LargeUp is continuing its long-running partnership with Sister Nancy with a new capsule collection celebrating 40 years of the Jamaican music icon’s timeless “Bam Bam.” Expanding on our tremendously popular Sister Nancy ‘Bam Bam’ tee, launched for the song’s 35th anniversary, we’ve dropped three novel new items: A baby onesie, a limited-edition skateboard and a Bam Bam pin designed by RockersNYC and produced by Pintrill.
Mickal “Mr. Mikey” Stubblefield, former art director for Dee and Ricky and designer for Pharrell’s Billionaire Boys Club and ICECREAM brands, designed the “Bam Bam” tee, onesie and skate deck, taking visual inspiration from the ’90s-era reissue of Nancy’s One Two album, on which “Bam Bam” appeared.
Regarded as the first female star in the male-dominated world of Jamaican dancehall, Sister Nancy continues to see her popularity soar, four decades after the release of her sole album. Recognized by Pitchfork as The Best Dancehall Song of All-Time, “Bam Bam” has been sampled, quoted and referenced in tracks by Kanye West, Too Short, Lauryn Hill, Lizzo and Jay-Z, among hundreds of other acts.
An ethereal and inherently cinematic anthem of female empowerment in a male-dominated world, “Bam Bam” also soundtracks memorable scenes from Hype Williams’ 1998 film Belly, Seth Rogen and James Franco’s The Interview (2014) and, recently, the fourth and final season of Netflix’s hit series Ozark.
In 2007, “Bam Bam” was featured in the soundtrack to EA’s groundbreaking video game Skate, helping make it a cult favorite among skaters and gamers worldwide. “Wherever I go around the world, skateboarders always hail me up and tell me ‘Nancy, we love your song,’” Sister Nancy says. Now, Sister Nancy is the first Jamaican woman — and the first dancehall artist — to appear on a skateboard.
“LargeUp has been working with Sister Nancy for over a decade helping her to connect with audiences through original content, exclusive and large-scale performances, collaborations, merchandising and publicity,” says Dave “DJ Gravy” Susser, co-founder of LargeUp. “Sister Nancy participating with LargeUp in every aspect of our multi-tiered platform has been an honor and a transformative experience for all parties. Other artists and fans alike can now see what’s possible for an authentic legend, being more relevant and in demand than ever, four decades after her only album.”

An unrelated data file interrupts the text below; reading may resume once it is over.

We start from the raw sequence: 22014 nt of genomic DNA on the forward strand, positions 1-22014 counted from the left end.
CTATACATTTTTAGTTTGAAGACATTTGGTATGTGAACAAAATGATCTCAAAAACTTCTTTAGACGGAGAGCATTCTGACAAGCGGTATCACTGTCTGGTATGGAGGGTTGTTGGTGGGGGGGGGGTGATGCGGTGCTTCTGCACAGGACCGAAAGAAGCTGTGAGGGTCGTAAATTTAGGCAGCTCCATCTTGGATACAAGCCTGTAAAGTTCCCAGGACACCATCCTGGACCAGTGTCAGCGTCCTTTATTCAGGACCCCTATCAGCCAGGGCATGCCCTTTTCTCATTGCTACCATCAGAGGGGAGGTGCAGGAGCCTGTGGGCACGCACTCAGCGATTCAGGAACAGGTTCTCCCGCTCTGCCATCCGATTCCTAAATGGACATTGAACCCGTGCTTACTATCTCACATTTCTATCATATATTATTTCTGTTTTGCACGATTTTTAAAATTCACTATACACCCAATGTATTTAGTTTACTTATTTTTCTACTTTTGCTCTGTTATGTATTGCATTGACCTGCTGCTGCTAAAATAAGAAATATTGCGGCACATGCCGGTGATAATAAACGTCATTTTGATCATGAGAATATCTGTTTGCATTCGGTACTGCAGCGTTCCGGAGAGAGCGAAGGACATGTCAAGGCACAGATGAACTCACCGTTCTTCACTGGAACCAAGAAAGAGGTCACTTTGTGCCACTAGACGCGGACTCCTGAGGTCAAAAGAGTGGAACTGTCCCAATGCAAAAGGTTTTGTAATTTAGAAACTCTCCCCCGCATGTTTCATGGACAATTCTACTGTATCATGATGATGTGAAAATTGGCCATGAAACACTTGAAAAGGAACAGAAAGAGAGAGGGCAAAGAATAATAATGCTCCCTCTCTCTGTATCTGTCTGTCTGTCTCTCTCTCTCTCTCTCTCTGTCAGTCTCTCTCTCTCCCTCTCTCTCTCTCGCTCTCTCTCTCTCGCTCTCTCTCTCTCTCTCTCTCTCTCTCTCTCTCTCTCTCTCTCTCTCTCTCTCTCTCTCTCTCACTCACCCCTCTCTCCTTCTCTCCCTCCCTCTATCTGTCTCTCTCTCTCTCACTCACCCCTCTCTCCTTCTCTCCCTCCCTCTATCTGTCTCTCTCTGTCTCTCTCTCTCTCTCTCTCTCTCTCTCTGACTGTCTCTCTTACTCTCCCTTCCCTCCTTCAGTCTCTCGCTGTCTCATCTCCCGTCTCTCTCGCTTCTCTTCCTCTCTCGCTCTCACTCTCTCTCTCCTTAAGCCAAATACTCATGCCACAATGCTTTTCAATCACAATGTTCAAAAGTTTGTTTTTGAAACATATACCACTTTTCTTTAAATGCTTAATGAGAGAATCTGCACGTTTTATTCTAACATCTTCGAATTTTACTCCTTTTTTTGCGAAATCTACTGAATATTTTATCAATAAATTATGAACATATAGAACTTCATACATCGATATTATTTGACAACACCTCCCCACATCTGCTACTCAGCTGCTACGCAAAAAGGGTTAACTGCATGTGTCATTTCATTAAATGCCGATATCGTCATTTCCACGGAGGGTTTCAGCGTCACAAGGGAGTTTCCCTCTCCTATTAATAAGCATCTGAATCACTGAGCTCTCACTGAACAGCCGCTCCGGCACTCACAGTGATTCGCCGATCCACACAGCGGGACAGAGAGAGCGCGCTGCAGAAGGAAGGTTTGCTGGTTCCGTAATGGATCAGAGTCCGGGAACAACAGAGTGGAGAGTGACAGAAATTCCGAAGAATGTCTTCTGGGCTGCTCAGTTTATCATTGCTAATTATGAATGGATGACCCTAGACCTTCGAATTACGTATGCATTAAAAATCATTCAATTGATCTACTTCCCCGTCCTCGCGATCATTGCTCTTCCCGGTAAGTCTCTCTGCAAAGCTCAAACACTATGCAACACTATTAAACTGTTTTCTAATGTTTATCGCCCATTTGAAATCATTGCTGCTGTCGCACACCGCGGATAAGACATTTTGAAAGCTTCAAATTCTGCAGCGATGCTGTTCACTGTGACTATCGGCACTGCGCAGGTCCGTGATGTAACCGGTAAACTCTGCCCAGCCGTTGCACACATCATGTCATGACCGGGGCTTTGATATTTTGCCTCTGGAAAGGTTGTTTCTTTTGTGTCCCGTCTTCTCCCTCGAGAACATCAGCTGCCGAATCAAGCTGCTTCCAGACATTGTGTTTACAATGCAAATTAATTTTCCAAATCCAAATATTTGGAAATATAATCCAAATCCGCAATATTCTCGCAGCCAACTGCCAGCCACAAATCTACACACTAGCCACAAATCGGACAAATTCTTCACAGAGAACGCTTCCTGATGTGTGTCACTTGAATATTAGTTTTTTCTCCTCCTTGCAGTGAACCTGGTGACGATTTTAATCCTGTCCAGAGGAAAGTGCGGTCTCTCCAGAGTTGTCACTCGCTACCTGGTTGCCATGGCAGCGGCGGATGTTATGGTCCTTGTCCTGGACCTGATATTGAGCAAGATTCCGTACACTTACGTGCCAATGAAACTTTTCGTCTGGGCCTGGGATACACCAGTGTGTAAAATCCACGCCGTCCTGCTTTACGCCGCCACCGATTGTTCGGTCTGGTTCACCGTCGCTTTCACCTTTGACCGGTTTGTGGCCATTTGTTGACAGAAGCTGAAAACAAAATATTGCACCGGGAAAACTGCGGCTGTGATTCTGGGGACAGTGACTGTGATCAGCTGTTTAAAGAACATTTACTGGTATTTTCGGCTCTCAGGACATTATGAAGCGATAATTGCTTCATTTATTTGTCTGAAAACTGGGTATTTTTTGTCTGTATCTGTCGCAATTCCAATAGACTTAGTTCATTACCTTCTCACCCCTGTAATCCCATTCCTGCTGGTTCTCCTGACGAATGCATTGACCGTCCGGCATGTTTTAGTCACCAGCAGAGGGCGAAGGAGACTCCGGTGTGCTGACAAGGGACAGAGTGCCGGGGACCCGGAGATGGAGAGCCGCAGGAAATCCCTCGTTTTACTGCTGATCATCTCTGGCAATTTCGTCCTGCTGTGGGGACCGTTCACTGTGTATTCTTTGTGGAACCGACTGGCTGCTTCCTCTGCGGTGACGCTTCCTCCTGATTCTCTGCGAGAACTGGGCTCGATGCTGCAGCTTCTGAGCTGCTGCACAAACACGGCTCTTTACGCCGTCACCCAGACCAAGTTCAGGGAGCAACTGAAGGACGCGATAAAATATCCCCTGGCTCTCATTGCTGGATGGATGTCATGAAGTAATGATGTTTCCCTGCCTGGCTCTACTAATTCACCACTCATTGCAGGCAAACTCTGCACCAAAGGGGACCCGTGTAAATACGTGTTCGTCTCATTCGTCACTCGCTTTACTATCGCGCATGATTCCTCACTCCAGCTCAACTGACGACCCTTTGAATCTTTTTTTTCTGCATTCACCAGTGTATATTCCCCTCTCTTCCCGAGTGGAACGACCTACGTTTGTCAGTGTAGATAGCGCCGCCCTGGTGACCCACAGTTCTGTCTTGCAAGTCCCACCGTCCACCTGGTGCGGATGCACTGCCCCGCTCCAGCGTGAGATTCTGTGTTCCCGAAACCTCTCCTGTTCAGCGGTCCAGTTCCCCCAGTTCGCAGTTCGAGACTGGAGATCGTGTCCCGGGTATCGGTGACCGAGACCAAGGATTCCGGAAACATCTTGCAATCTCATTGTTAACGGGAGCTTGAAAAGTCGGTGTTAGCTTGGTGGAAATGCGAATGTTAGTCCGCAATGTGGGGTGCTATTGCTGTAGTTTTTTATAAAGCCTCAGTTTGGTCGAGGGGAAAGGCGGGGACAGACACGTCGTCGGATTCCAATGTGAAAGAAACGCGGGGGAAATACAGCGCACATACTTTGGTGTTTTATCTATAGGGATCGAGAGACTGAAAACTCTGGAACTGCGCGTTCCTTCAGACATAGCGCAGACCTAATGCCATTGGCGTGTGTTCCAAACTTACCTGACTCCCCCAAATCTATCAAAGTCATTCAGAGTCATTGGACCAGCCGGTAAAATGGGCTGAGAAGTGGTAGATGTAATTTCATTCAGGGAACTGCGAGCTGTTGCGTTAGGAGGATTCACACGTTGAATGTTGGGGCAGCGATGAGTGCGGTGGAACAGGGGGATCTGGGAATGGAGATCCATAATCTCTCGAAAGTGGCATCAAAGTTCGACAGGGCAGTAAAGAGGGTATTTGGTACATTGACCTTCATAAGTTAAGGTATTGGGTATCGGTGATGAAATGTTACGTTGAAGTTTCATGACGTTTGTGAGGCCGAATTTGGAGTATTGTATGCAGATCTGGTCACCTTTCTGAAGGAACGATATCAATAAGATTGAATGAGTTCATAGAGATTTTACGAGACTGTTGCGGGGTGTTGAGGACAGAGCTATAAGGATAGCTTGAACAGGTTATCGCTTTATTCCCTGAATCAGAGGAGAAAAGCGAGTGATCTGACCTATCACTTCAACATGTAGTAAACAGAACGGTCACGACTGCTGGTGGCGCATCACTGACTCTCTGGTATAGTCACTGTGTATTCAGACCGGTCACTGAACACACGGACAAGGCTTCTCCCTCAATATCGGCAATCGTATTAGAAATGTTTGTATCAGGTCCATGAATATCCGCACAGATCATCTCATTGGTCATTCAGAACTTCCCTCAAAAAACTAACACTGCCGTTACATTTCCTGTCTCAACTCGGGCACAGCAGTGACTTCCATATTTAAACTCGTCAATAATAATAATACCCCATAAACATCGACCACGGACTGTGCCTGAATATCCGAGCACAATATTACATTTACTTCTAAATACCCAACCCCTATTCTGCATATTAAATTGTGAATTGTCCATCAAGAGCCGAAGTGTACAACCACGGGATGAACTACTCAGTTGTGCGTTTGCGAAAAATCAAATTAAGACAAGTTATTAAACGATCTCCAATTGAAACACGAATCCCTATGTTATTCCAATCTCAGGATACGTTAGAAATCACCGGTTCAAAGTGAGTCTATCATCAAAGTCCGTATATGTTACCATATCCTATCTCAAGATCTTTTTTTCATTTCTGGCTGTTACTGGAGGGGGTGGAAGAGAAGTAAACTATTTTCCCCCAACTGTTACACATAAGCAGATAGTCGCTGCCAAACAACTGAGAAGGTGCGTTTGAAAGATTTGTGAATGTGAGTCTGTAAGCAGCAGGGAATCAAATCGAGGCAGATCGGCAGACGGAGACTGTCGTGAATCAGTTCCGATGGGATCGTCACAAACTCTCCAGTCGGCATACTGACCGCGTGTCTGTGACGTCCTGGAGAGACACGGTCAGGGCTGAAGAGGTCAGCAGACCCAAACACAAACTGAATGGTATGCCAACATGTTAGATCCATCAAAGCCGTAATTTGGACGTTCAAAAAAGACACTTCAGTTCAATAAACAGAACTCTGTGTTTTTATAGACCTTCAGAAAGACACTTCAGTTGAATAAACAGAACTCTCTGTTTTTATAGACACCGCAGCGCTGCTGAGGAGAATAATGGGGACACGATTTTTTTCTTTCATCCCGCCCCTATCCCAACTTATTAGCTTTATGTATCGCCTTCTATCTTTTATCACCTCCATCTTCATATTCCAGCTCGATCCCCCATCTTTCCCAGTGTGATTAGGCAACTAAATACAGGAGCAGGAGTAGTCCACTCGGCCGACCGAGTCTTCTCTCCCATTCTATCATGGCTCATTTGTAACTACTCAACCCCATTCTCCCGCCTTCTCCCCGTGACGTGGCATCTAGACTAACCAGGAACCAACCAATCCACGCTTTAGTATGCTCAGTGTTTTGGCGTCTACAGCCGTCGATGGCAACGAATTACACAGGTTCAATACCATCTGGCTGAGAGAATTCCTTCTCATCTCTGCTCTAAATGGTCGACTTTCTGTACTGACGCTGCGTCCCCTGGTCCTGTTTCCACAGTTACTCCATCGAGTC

The deck arrives as skateboarding’s popularity is surging in Jamaica, with the island’s first two skateparks and its first skate shop all opening within the last few years.
“This is something we’ve anticipated since at least 2009, when LargeUp visited the Bull Bay area to meet up with skate crew Nurdz Republic for one of our very first LargeUp TV webisodes,” DJ Gravy says. “In fact, it was that webisode, many years later, that inspired the founders of Freedom Skate Park to first explore the idea of bringing a skatepark to Jamaica.”
To further encourage this growth, LargeUp and Sister Nancy will donate five “Bam Bam” skateboards to Freedom Skate Park to distribute to girl skaters attending their newly-launched Girls’ Session.
Devoted full time to music once more after two decades working in a bank, the now New Jersey-based Sister Nancy is finally enjoying the fruits of her trailblazing contributions to music culture. She regularly appears at sold-out shows and festivals worldwide, recently representing Jamaica and reggae/dancehall at such prestigious venues as the Lincoln Center in New York and the Kennedy Center in Washington D.C. Her 2023 dates include the Cali Vibes Festival in Long Beach, Calif. (Feb. 17-19) and the South Facing Festival on Aug. 6 in London.